Cook represents California's 8th congressional district. It is geographically the largest one in the state and includes sparsely populated desert areas in the eastern part of the state to the Nevada border. It was one of the few districts in the country without a Democrat on the ballot in 2018, as the state's top-two primary advanced two Republicans to the November election. Donald Trump won here by about 15% over Hillary Clinton in 2016. At this point, the district will keep a safe Republican rating for 2020.
Cook represents one of only seven Republican-held congressional districts out of the state's 53. The party lost half its 14-member delegation in the November elections that propelled Democrats into the House majority.
Morning Consult released the first national poll taken entirely after last week's 3rd Democratic debate. There was little movement in the race, when compared to the firm's prior weekly tracking poll. Sen. Elizabeth Warren gained two points to 18%, but she continues to trail former Vice-President Joe Biden (32%) and Sen. Bernie Sanders (20%). Those two each lost 1%, as did Sen. Kamala Harris.
The graphic below shows the comparison for each candidate getting 2% in this new poll. You can also see how it relates to our calculated national average for each candidate. There are some notable differences; click/tap the graphic for full results on this and other polling for the Democratic nomination.
Warren has seen her support slowly increase through the summer in this poll. In the June 24 survey, just before the first Democratic debate, she was at 13%. That gain of 5% compares to a loss of 6% for Biden. Sanders was at 19%, so little change there. Harris got a nice bump from her performance in that first debate, peaking at 14% in the Morning Consult poll. However, that has all disappeared - her current 6% is identical to that on June 24.
The New York Times and CNN will co-host the 4th Democratic debate, the Democratic National Committee (DNC) announced Friday. It will take place October 15 - possibly continuing on the 16th - at Otterbein University in Westerville, Ohio. CNN anchors Anderson Cooper and Erin Burnett will moderate; they will be joined by the national editor of the Times, Marc Lacey.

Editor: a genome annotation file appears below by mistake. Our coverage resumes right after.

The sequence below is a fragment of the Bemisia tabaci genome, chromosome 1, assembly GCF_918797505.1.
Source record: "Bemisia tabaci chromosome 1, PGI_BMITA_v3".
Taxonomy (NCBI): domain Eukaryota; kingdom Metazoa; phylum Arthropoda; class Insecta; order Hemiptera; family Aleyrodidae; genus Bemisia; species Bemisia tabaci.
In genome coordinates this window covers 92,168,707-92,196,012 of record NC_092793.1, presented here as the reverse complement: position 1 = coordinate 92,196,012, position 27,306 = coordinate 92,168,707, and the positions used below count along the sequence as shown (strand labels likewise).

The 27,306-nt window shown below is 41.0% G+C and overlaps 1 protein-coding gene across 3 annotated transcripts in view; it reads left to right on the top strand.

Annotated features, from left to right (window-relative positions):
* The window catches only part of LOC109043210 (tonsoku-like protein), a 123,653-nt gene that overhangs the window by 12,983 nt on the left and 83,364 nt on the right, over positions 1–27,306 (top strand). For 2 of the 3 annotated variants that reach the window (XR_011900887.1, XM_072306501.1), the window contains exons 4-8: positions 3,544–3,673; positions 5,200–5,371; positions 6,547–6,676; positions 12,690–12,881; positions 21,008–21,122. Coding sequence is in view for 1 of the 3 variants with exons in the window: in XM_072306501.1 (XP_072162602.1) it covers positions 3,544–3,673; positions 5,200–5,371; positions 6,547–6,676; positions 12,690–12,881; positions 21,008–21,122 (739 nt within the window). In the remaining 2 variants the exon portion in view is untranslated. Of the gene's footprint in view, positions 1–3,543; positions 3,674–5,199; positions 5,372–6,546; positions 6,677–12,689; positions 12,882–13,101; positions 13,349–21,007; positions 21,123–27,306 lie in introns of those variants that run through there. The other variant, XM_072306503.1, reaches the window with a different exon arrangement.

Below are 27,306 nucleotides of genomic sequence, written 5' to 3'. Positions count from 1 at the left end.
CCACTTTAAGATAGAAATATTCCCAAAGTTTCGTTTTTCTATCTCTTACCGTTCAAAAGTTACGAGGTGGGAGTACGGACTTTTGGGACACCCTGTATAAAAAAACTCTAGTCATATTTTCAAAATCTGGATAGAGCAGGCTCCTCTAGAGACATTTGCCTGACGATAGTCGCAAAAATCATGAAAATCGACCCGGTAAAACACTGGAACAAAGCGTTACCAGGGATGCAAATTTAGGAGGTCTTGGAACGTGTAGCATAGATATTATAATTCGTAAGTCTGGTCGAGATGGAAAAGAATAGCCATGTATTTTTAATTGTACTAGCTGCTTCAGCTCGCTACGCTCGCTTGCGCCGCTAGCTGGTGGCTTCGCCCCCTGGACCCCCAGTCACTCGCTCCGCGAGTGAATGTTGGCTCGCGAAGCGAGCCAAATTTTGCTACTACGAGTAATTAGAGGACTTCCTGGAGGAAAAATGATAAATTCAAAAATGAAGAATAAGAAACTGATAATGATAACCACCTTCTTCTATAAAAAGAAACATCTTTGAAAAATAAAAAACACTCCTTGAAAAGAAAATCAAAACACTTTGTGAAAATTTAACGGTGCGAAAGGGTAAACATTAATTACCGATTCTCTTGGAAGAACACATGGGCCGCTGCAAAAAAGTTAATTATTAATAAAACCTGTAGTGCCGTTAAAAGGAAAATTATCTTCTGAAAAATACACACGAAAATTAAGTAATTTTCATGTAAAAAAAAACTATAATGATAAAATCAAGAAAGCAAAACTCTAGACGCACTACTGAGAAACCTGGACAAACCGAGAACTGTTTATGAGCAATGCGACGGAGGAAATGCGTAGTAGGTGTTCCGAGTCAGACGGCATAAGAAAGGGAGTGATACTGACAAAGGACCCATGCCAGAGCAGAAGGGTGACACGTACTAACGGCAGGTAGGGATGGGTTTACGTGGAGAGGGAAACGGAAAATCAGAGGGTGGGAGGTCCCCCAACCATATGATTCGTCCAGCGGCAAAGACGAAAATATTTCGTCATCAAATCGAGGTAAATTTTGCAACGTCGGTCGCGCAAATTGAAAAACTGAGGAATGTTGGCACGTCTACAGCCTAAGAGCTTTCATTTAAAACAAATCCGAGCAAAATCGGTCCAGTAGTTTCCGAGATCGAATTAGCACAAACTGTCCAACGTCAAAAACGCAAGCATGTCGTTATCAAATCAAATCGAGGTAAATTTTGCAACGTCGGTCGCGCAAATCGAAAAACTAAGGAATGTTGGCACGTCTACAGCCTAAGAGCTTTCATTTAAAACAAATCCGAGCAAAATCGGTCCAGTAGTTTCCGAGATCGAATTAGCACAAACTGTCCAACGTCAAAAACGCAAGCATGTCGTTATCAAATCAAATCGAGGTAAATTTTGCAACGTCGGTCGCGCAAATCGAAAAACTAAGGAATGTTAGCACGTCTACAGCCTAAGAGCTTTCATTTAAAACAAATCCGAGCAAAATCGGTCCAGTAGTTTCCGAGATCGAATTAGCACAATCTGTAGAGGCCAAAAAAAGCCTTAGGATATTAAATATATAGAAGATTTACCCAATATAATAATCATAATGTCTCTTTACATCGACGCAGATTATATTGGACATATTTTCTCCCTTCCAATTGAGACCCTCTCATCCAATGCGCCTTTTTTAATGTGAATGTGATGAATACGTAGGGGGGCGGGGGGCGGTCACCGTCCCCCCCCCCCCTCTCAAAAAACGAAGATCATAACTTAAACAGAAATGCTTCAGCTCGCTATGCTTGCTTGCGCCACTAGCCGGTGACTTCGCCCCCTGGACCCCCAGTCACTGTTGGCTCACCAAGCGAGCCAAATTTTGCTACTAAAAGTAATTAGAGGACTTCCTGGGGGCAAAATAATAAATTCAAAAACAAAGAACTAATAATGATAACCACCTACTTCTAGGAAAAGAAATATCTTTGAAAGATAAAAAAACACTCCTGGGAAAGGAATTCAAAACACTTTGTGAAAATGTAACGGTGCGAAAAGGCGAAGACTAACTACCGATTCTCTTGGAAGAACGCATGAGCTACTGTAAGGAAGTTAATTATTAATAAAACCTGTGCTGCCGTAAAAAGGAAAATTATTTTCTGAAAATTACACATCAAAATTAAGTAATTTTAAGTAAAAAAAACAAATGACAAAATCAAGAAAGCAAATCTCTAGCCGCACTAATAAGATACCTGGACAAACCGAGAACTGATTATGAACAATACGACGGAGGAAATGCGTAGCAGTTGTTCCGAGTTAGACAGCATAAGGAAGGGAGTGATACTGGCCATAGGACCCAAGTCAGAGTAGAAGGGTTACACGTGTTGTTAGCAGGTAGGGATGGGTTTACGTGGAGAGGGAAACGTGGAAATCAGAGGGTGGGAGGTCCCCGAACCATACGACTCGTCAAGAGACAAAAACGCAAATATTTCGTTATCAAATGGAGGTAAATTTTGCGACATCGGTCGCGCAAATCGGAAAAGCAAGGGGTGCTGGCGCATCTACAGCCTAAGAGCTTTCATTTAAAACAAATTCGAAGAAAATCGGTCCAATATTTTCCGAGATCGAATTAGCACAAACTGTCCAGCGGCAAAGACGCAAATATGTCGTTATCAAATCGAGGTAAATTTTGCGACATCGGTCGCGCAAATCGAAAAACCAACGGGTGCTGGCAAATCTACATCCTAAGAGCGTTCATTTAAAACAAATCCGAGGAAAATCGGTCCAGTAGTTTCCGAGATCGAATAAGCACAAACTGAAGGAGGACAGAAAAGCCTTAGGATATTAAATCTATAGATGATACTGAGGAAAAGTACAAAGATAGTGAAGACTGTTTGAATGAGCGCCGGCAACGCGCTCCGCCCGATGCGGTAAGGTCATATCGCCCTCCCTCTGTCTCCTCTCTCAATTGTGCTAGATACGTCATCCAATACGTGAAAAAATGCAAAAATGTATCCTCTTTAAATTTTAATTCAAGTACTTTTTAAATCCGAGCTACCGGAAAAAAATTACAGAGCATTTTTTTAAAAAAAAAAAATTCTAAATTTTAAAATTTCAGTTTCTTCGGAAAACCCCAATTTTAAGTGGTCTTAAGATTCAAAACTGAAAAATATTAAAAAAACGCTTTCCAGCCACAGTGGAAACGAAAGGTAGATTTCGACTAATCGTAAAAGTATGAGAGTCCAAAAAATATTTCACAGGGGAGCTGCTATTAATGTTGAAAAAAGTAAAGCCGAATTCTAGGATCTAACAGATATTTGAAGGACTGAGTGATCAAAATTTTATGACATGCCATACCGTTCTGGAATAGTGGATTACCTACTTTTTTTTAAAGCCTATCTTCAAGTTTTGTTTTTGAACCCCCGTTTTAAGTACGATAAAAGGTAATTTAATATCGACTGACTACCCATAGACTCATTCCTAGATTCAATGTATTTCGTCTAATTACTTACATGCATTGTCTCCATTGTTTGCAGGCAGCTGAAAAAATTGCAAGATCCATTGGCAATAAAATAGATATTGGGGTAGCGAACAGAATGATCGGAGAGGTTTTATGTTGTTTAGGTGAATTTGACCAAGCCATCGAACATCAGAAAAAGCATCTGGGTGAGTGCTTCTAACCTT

Eleven candidates have so far met the required criteria of 2% support in four polls and 130,000 unique donors. This includes the ten candidates on the stage for this week's debate as well as investor Tom Steyer, who recently qualified. Other candidates have until October 1 to qualify. Rep. Tulsi Gabbard and author Marianne Williamson are closest. Both have met the donor threshold but are short on qualifying polls: Gabbard needs two more, Williamson three.
The first two debates, with 20 candidates, took place across two nights. The more restrictive qualifying criteria used for this week's event reduced the field to ten. The same criteria are in place for the October 15 debate. With a field likely to be just slightly larger than 10, the DNC will need to determine whether to have a crowded one-night event, or split it over two nights. The latter would afford each candidate significantly more air time, but those leading in the polls may not be on stage at the same time.
There are currently two vacancies in the U.S. House. Both are in North Carolina and both are to be filled via special elections Tuesday. Polls close at 7:30 PM Eastern Time. Live results will appear below after that time.
9th Congressional District: This district stretches from suburban Charlotte eastward into more rural areas. The seat has been vacant since the beginning of the current Congress in January. An apparent narrow GOP win in the November, 2018 midterms was tossed out because of ballot fraud. The 2018 Democratic nominee, businessman Dan McCready is again on the ballot. His opponent, state Sen. Dan Bishop won the Republican nomination in a large primary field. Mark Harris, the party's 2018 nominee, chose not to run in the special election.
Although Donald Trump won this GOP-leaning district by 12 points in 2016, only 905 votes separated the candidates in the discarded election. Tuesday's election is seen as a toss-up. For more information on how we got here and what to expect, see this analysis from FiveThirtyEight.
3rd Congressional District: This district covers the far eastern part of the state, including the Outer Banks. Long-time GOP Rep. Walter Jones died in February; he ran unopposed to win his final term in 2018. Donald Trump won here by nearly 24% over Hillary Clinton in 2016. The Republican nominee, state Rep. Greg Murphy, is likely to prevail over Democrat Allen Thomas, the former mayor of Greenville.
Although both parties will spin the results however they turn out, Democrats will have had a very good day with a win in the 9th district and a single-digit loss in the 3rd. Republicans need a win in the 9th - preferably by several points - and a decisive margin of victory in the 3rd.
The U.S. House currently has 235 Democrats, 197 Republicans and one independent.